The facade of Notre Dame de Paris. Image by Rudy and Peter Skitterians from Pixabay.
Religion is a very important part of French history and culture. For hundreds of years, the most impressive buildings built in France (or anywhere else for that matter) were cathedrals. The architecture of the great cathedrals of France says a lot about the history and technology of the past, and it says a lot about French society. That is why I have chosen to study these buildings.
This article is written in English because people in the francophone world, of course, would be more likely to be aware of these cathedrals. People in the United States and other anglophone countries, however, would most likely derive the most benefit from this list. Please feel free to click on any and all images if you wish to enlarge them and view the photo gallery for this article.
I would also like to address why Wikipedia was used as a source for this article. It is my belief that Wikipedia is an accurate and reliable source, especially when it comes to topics of a factual and non-political nature. In addition, with other sources, there is often only one author, one person to scrutinize the facts and get things right. But with Wikipedia, the entire world is the fact-checker, the peer reviewer. In almost every case, a Wikipedia article has many authors and editors. And, as has been verified by personal experience, if any information is not cited well enough or is false, it will be removed in a matter of days.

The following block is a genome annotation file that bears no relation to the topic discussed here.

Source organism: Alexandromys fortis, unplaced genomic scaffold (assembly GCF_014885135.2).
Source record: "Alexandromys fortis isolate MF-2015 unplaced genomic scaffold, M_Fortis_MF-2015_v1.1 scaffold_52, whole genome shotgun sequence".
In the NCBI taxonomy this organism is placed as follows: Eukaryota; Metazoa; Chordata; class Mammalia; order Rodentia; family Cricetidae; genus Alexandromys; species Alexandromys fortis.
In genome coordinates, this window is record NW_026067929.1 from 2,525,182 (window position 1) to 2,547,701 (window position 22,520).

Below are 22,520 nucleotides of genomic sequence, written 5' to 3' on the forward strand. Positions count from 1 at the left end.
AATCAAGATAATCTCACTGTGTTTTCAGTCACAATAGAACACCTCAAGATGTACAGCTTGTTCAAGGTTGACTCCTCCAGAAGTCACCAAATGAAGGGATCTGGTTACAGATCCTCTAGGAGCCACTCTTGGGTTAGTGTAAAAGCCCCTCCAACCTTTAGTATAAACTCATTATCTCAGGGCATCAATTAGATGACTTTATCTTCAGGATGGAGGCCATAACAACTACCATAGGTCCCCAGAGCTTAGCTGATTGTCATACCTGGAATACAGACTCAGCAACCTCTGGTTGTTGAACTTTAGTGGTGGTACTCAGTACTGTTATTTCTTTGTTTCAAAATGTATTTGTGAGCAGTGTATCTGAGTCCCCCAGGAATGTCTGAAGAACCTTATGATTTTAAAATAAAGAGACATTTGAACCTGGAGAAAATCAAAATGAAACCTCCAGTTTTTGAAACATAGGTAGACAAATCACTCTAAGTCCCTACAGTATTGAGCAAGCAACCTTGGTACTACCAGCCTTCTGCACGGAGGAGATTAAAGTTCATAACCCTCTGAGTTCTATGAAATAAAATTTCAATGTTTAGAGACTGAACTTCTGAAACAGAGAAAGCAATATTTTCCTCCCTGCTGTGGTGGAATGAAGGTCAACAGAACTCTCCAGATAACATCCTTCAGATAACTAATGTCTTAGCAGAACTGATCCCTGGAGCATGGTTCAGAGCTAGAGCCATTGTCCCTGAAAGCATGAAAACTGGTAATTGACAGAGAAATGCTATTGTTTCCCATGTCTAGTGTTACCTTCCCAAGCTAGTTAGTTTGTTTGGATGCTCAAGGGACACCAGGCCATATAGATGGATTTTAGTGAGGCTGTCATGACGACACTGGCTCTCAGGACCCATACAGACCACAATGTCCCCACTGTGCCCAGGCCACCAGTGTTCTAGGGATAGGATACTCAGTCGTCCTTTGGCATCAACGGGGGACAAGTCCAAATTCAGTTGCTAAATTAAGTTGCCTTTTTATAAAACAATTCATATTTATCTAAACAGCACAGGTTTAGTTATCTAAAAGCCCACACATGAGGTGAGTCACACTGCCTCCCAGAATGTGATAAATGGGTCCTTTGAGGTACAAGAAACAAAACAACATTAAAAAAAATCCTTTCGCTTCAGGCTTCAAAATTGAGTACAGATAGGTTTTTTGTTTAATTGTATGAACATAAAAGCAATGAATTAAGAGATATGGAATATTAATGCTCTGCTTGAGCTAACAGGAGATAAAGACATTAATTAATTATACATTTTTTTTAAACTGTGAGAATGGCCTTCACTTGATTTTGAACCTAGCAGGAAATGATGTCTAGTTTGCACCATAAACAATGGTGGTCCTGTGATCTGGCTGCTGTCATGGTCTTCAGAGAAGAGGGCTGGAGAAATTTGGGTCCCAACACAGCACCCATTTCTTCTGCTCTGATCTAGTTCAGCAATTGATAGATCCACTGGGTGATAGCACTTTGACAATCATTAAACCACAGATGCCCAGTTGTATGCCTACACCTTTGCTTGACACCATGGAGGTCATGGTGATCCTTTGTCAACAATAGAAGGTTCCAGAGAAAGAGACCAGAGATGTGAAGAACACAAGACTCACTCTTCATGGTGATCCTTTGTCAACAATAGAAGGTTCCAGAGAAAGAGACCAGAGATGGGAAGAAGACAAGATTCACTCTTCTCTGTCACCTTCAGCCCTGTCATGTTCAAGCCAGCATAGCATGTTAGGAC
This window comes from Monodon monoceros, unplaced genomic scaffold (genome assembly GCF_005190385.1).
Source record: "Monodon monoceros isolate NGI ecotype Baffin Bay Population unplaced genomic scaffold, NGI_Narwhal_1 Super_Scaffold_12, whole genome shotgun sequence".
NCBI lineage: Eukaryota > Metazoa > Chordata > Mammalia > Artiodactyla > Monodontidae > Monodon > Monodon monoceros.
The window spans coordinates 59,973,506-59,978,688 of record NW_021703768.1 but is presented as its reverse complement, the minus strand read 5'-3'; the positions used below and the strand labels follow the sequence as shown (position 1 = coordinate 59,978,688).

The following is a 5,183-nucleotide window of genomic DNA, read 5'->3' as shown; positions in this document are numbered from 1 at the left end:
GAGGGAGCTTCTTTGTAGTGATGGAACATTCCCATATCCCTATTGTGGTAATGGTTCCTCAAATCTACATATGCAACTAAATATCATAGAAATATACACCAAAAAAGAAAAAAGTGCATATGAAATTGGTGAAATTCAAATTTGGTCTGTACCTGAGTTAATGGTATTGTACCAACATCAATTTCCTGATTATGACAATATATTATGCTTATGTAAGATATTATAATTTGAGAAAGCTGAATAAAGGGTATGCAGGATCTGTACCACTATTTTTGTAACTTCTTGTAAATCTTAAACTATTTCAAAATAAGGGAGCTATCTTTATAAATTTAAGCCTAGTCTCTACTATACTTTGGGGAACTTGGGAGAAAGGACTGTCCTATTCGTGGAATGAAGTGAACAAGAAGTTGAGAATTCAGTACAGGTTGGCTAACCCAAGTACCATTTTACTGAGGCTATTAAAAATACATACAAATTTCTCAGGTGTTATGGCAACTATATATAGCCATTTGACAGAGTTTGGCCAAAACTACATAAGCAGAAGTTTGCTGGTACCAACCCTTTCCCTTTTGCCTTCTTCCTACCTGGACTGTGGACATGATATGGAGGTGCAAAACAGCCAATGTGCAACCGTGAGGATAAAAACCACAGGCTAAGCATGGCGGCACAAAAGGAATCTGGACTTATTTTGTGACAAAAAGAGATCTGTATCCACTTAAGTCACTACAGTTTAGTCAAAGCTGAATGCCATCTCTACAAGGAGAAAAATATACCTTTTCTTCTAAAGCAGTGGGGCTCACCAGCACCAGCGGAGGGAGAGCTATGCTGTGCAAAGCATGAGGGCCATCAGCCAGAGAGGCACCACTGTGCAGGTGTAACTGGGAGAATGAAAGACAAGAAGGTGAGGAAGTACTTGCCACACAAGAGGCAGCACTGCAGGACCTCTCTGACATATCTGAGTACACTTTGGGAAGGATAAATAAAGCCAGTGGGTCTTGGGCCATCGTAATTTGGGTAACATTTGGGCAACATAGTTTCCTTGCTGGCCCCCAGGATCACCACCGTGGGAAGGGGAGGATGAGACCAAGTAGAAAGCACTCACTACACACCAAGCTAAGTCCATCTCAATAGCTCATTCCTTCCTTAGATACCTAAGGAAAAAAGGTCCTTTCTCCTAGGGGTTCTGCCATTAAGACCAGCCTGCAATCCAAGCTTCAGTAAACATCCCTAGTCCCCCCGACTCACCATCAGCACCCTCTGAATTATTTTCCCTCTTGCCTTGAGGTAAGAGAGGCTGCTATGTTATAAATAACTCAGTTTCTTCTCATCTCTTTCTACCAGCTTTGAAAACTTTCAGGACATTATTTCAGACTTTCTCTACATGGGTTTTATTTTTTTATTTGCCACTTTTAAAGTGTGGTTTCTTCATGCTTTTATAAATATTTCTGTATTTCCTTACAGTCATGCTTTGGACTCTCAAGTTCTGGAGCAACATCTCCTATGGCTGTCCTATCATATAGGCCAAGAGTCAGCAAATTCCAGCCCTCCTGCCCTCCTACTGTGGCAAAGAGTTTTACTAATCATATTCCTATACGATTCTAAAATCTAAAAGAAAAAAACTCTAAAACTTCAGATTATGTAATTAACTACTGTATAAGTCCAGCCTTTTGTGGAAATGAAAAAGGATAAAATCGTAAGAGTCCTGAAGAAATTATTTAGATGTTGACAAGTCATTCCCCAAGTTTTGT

I hope you enjoy this article about ten magnificent French cathedrals!
10. Cathédrale de Saint Julien
I must admit, I placed this cathedral all the way at number ten because it seemed to be one of the more boring cathedrals in France. I was wrong. This cathedral is a very fine example of gothic and romanesque architecture. In addition, it is one of the oldest structures on this list.
Saint Julian Cathedral, also known as Le Mans Cathedral, is an ancient cathedral located in Le Mans, a city in the northwestern quadrant of France. This cathedral was built over four centuries; construction was begun in the 11th century and ended in the 15th century. Amazingly, we know that the church was already under construction in 1096, because it was visited and consecrated that year by Pope Urban II. Of course, the cathedral was not finished yet, so he only would have seen the beginnings of the large structure.
The present building was not the first church built in Le Mans; there were structures on the site beforehand. The first Holy Cross church was established nearby in around the year 600. However, those structures do not exist anymore (sanctuairebasilemoreau.org).